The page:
Kona fishing

Kona Night Fishing Charters with Captain Dale on Sea Strike

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Kona Sword Fishing

We target broadbill swordfish on special night-fishing trips. Swordfish are among the most elusive sport fish to catch. Equal in size to marlin, swordfish is an ultimate quest for many big-game anglers. Also known as a broadbill for its flat-swordlike bill, this billfish slices through its prey. Late spring/ early summer is the best time of year to fish for swordfish in Kona.

The bill of a swordfish is about 1/3 of the length of the body of the fish, and can be a dangerous weapon. Get the swordfish to the back of the boat, and it starts slashing with that long lean bill. Since the bill is so long, the fish has great reach, and even the most seasoned fisherman can get injured. A lot of skill, combined with extreme caution is necessary when landing a swordfish on rod and reel.

Swordfish are pretty elusive in Kona waters, which make them even a bigger goal for the sport fisherman who is targeting different billfish species.

Jack Leverone, son of Captain Dale, was born with fishing in his blood. Since he could say the word "fish", he has been driven to become the best he can be. So, when his dad asked him if he wanted to go night fishing, Jack was practically in the boat before Captain Dale could get the words out. Captain Dale wanted to try out his new glo stick, so he invited Steve McKitrick along to see if they could raise a swordfish. Team Sea Strike came home with a nice broadbill the next morning along with a great story to go along with it. The makers of the glo stick were so impressed by the story, that they featured the picture at left in their Melton's Fishing Tackle Magazine ad.

Shark Fishing aboard the SEA STRIKE

Although not as popular as Kona's marlin, sharks abound in these waters. 16-foot-long tiger sharks have nosed up to the boat when we're not looking for them. Large tigers have also been seen within Honokohau Harbor, looking for scraps and turtles. Thresher sharks have been landed on marlin lures while trolling, but are most commonly caught at night. World record-sized tiger and great white sharks will come from miles away to feed on an unfortunate whale, even though great whites don't generally like the warmer waters of Hawaii. Additional supplies and rates are needed for these customized fishing trips.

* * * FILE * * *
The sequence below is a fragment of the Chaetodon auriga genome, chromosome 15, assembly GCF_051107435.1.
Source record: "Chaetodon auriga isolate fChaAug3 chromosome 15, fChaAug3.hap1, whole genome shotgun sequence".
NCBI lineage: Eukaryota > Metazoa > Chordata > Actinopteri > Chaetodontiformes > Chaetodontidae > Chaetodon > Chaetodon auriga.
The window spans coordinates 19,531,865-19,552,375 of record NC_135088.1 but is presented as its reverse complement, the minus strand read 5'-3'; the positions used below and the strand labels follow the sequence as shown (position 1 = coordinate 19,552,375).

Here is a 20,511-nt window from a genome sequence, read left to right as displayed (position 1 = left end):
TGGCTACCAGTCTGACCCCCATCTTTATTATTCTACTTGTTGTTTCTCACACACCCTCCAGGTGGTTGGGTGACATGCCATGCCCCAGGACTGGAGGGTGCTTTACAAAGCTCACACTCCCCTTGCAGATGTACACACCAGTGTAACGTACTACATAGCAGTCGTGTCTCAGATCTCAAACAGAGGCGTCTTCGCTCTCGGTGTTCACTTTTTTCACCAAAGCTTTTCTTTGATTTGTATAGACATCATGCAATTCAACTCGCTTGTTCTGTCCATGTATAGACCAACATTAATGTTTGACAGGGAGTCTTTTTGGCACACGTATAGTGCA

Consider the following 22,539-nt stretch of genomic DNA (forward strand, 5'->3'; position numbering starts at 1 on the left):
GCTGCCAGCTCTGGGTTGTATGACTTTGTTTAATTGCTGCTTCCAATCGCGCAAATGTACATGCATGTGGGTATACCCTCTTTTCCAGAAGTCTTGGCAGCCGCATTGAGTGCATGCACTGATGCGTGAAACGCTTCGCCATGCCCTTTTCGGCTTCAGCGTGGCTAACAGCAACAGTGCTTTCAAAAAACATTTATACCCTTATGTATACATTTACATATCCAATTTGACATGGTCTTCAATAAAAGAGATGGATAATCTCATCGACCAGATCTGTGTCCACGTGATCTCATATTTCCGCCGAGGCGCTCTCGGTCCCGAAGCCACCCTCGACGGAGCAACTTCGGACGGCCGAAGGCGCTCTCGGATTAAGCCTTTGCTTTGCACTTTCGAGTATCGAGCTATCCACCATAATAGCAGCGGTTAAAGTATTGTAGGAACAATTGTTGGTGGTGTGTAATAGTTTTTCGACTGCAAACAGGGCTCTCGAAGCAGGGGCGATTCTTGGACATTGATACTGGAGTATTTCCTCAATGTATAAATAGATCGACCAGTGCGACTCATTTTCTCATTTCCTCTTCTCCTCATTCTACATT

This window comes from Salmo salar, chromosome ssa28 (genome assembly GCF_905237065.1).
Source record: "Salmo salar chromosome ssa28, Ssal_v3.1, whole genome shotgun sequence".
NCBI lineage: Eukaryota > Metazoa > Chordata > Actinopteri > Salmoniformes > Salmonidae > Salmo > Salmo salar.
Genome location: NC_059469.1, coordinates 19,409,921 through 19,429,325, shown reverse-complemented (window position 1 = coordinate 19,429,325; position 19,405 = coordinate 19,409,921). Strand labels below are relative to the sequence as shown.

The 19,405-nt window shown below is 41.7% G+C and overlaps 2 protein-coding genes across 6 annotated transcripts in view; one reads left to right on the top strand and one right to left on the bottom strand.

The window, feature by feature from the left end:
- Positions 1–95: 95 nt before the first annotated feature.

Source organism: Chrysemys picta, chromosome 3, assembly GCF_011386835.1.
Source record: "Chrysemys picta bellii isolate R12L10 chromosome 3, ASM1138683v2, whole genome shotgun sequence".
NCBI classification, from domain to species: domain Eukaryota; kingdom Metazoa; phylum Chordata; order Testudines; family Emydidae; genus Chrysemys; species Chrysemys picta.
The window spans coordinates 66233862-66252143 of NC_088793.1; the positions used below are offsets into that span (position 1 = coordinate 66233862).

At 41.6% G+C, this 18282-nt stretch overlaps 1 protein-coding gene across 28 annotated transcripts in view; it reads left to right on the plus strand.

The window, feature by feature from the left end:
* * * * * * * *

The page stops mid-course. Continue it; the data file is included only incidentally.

The 677 pound mako shark, pictured at right, was not the target of the day. The angler, who has fished in Kona many times over the years, really wanted to catch a big marlin. Captain Dale rigged a large live bait and trolled the area that had been hot lately. Instead of a big marlin, this monster mako shark hit the bait hard and fast. the shark shot out of the water like a missile, 20 feet straight into the air. Lit up electric blue (just like a marlin would do), the fish provided quite the aerial display. After being weighed, the mako was sent to the market. If you ever get the chance, Mako shark steaks on the grill are delicious!

Sea Strike's first mate Jack Leverone went night fishing on the Salty Dog recently with some friends. They were looking for swordfish and possibly a Junior world record for Jack, who is 15. After staying up all night watching the lines, Jacked hooked up to a nice fish at approximately 4:30 a.m., which turned out to be a thresher shark. Jack fought the fish for over 2 hours on 80 pound test before landing it. The Salty Dog towed the monster in to be weighed. The thresher shark weighed in at 547 pounds, and is a pending world record, sure to beat the current junior world record for thresher shark, which weighed 398 pounds. Way to go Jack!

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